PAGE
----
8 things I learned about farming during the North Fork Foodie Tour

Ducks at Ty Llwyd Farm in Riverhead. (Credit: photos by Vera Chinese)

Ducks at Ty Llwyd Farm in Riverhead. (Credit: photos by Vera Chinese)

For the question of what makes the North Fork so special, the answer can be found on the North Fork Foodie Tour.

Now in its 10th year, the self-guided tour, which is the North Fork Reform Synagogue’s only fundraiser, offers a behind-the-scenes look at small-scale vegetable growing, winemaking and raising livestock on the East End.

It also gives participants a chance to get to know our local farmers and sample some of their scrumptious products.

“It’s good to know where your food is coming from,” said Mary Vahey of Mattituck, an art historian who was touring MarGene Farms in Mattituck during Sunday’s event.  “Looking at the farms, it makes a big difference.”

The event drew 600 visitors this year, according to organizers, besting the previous record of 500 participants in 2015.

And even though I have been covering the successful event for eight years, I always learn something new about producing food on Long Island. During yesterday’s tour, I visited Goodale Farms in Aquebogue, Ty Llwyd Farm in Riverhead and MarGene Farms in Mattituck (I’ve never made it to more than four stops out of the 20 participating locations).

Here are eight things I learned during my latest tour.

1. Vacations are hard to come by if you’re a farmer

Somebody has to stay home and milk the cows.

Somebody has to stay home and milk the cows.

Well, this one is kind of a no-brainer. A farm full of ducks, chickens and cows means someone has to go out and throw down the feed and milk those udders every single day.

Snow storm? The chickens still have to eat! It’s Sunday? Well, the cows don’t know you’re supposed to rest on the seventh day.

“It’s a lot of work. Seven days a week, almost 24 hours a day, but not quite,” said farmer Elizabeth Wines of Ty Llwyd Farm, the only place on Long Island to offer raw cows’ milk.

The last time Elizabeth and her husband, David, got away together was about a year ago, she said, when they spent one night at The Big E farm expo in West Springfield, Mass.

You know how it’s really hard to find a babysitter for your kids? It’s a thousand times harder if there are a couple dozen of them and they’re doing their business all over the front lawn.

Still, farm life certainly has its perks.

“You’re working outside and you’re your own boss,” Wines said.

2. Chickens love tomatoes

A chicken at Ty Llwyd Farm in Riverhead, perhaps running because it saw a tomato.

A chicken at Ty Llwyd Farm in Riverhead, presumingly running because it saw a tomato.

Farmer Gene Krupski of Mattituck’s MarGene Farms threw big old yellow strawberry heirloom tomatoes into his chicken pen and oh boy, you should have seen those hens go stark raving mad!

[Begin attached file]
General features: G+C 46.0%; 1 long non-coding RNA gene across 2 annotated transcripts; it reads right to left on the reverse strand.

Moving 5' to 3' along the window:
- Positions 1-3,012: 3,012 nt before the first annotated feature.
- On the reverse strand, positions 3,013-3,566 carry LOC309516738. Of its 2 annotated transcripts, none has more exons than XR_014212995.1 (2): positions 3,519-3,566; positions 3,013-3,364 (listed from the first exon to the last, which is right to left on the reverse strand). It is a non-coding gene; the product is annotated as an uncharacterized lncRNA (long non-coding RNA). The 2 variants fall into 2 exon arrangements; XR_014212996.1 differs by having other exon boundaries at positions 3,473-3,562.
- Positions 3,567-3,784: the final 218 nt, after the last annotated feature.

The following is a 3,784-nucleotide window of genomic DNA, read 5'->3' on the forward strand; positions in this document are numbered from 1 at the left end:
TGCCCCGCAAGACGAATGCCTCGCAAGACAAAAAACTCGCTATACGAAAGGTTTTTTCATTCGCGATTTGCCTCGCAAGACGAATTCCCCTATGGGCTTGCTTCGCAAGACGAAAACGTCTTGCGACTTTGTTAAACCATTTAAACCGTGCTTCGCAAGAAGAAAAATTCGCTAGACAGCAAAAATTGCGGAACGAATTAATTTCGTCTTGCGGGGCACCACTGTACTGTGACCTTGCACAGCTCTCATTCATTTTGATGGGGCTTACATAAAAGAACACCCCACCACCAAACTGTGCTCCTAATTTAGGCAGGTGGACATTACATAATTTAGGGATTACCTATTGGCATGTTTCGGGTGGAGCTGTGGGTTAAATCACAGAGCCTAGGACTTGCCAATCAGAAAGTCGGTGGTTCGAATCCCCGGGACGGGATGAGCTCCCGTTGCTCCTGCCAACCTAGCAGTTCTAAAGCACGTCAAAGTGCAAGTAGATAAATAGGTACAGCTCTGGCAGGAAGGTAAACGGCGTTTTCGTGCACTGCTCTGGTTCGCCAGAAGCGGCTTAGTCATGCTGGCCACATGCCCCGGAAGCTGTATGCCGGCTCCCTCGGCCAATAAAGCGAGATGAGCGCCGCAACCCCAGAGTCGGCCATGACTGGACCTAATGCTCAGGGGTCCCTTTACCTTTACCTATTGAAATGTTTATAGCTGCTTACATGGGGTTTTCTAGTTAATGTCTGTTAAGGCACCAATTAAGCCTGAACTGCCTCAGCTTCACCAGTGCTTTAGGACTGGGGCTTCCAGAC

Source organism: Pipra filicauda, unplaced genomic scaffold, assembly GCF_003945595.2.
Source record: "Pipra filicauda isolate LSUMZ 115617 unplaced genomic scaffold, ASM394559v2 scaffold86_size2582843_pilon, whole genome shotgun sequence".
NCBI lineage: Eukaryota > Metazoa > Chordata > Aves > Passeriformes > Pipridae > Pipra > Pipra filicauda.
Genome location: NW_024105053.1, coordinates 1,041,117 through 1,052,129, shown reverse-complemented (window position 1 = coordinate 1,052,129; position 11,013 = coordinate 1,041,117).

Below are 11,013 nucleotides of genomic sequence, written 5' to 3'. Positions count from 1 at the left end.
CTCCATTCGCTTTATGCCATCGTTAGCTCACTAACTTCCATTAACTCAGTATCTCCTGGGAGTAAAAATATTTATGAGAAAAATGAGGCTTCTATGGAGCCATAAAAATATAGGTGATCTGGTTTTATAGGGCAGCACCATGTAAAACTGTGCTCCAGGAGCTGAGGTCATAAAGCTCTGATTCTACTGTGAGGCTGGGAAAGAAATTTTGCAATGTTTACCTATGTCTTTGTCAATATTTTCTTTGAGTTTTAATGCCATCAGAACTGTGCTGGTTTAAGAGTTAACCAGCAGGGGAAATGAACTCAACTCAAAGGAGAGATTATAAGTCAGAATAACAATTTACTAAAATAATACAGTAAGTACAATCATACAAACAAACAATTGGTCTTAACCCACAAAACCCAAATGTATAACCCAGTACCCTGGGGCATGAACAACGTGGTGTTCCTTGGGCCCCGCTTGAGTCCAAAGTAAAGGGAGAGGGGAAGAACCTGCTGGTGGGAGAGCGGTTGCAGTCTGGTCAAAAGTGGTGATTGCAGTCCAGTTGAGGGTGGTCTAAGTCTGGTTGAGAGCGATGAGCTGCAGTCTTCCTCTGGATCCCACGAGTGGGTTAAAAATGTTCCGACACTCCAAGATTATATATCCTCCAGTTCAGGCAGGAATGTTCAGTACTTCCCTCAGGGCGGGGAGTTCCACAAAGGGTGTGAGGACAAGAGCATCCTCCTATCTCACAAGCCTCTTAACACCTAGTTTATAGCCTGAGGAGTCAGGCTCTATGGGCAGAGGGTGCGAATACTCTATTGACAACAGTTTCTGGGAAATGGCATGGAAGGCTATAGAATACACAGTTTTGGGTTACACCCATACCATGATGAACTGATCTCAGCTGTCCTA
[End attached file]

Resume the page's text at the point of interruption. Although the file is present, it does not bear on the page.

The Krupskis can feed their organic chickens produce grown on their farm because the entire operation is certified organic, he explained.

The chickens also love watermelon, but they seem to prefer the farm’s sweet sun gold tomatoes.

“Those are their favorites,” Krupski said.

3. This is what turmeric looks like

Turmeric grown at MarGene Farms in Mattituck.

Turmeric grown at MarGene Farms in Mattituck.

Not many Long Island farmers grow turmeric. Actually, we don’t know of any others besides Krupski. It’s difficult to grow, prefers tropical weather and can take up to six weeks to sprout. Krupski raises the crop in a hothouse, where temperatures can reach 25 degrees warmer than outside.

Turmeric is in high demand these days, as it is known to treat arthritis, gastrointestinal problems, inflammation and a host of other ailments. You should contact MarGene Farms directly if you plan on purchasing any.

4. And this is what ginger looks like

Ginger grown at MarGene Farms in Mattituck.

Ginger grown at MarGene Farms in Mattituck.

Who knew?

5. Artichokes sprout beautiful purple flowers

These artichokes are past ripeness.

These artichokes at MarGene Farms are past ripeness.

When an artichoke gets overripe, it grows a cluster of vibrant purple petals. You can’t eat them once this happens, but you can plop one a bowl of water and enjoy the pretty, unusual flower.

Gene Krupski’s wife, Maryann, is collecting photos of the sprouted artichokes customers send her. She plans on decorating her home office with them.

6. Older chickens lay larger eggs

These young chickens aren't going to lay big eggs.

These young chickens at Goodale Farms aren’t going to lay big eggs.

OK. Got it.

7. A bright red comb can signal a healthier chicken

A MarGene Farms chicken.

A MarGene Farms chicken.

Chicken combs are kind of funny-looking — like a crimson mohawk with a matching punk rock beard.

But Gene Krupski said a healthy chicken is more likely to have a bright red comb.

A dark red or purple comb can indicate a lack of oxygen, while a pale pink comb can mean anemia, according to the chicken-keeping blog FreshEggsDaily.com. A scraggly-looking comb might mean a rooster has been on the losing end of one too many barnyard battles and is thus an undesirable mate. And black spots can mean fowl pox (sounds gross.)

But if that’s the case, then all the chickens I saw on the North Fork on Sunday were excellent physical specimens. Nothing to worry about here.

8. The little goats at Goodale Farms are ridiculously adorable

The kids at Goodale Farms in Aquebogue.

The kids at Goodale Farms in Aquebogue.

Just kidding. Already knew that one!

Vera Chinese

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